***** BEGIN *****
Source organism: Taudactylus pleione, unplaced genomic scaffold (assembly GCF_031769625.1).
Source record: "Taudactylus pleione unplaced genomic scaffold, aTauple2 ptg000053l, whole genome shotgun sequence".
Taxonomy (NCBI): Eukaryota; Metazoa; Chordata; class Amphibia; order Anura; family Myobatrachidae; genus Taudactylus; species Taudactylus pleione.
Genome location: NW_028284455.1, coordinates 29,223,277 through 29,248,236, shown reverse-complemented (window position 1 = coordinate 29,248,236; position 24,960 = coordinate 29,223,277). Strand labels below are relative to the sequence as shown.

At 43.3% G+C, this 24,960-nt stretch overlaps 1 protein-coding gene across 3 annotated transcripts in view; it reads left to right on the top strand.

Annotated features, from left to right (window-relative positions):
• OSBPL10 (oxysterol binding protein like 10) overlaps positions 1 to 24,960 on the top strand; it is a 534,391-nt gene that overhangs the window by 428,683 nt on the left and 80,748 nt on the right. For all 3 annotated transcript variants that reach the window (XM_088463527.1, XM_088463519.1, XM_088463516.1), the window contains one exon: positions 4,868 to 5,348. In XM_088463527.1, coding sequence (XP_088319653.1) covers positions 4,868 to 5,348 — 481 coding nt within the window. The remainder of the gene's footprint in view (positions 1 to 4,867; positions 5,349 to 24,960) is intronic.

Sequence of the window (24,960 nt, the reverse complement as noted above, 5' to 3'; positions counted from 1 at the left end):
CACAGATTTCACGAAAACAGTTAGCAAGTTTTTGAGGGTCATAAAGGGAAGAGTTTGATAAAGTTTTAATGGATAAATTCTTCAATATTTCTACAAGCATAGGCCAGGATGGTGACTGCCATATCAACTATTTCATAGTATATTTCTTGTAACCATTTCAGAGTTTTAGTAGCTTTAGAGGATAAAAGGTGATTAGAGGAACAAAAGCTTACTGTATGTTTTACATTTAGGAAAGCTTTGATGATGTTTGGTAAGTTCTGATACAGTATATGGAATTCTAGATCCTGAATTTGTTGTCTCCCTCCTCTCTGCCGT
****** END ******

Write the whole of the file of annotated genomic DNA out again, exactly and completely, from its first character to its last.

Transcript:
Source organism: Taudactylus pleione, unplaced genomic scaffold (assembly GCF_031769625.1).
Source record: "Taudactylus pleione unplaced genomic scaffold, aTauple2 ptg000053l, whole genome shotgun sequence".
Taxonomy (NCBI): Eukaryota; Metazoa; Chordata; class Amphibia; order Anura; family Myobatrachidae; genus Taudactylus; species Taudactylus pleione.
Genome location: NW_028284455.1, coordinates 29,223,277 through 29,248,236, shown reverse-complemented (window position 1 = coordinate 29,248,236; position 24,960 = coordinate 29,223,277). Strand labels below are relative to the sequence as shown.

At 43.3% G+C, this 24,960-nt stretch overlaps 1 protein-coding gene across 3 annotated transcripts in view; it reads left to right on the top strand.

Annotated features, from left to right (window-relative positions):
• OSBPL10 (oxysterol binding protein like 10) overlaps positions 1 to 24,960 on the top strand; it is a 534,391-nt gene that overhangs the window by 428,683 nt on the left and 80,748 nt on the right. For all 3 annotated transcript variants that reach the window (XM_088463527.1, XM_088463519.1, XM_088463516.1), the window contains one exon: positions 4,868 to 5,348. In XM_088463527.1, coding sequence (XP_088319653.1) covers positions 4,868 to 5,348 — 481 coding nt within the window. The remainder of the gene's footprint in view (positions 1 to 4,867; positions 5,349 to 24,960) is intronic.

Sequence of the window (24,960 nt, the reverse complement as noted above, 5' to 3'; positions counted from 1 at the left end):
CACAGATTTCACGAAAACAGTTAGCAAGTTTTTGAGGGTCATAAAGGGAAGAGTTTGATAAAGTTTTAATGGATAAATTCTTCAATATTTCTACAAGCATAGGCCAGGATGGTGACTGCCATATCAACTATTTCATAGTATATTTCTTGTAACCATTTCAGAGTTTTAGTAGCTTTAGAGGATAAAAGGTGATTAGAGGAACAAAAGCTTACTGTATGTTTTACATTTAGGAAAGCTTTGATGATGTTTGGTAAGTTCTGATACAGTATATGGAATTCTAGATCCTGAATTTGTTGTCTCCCTCCTCTCTGCCGT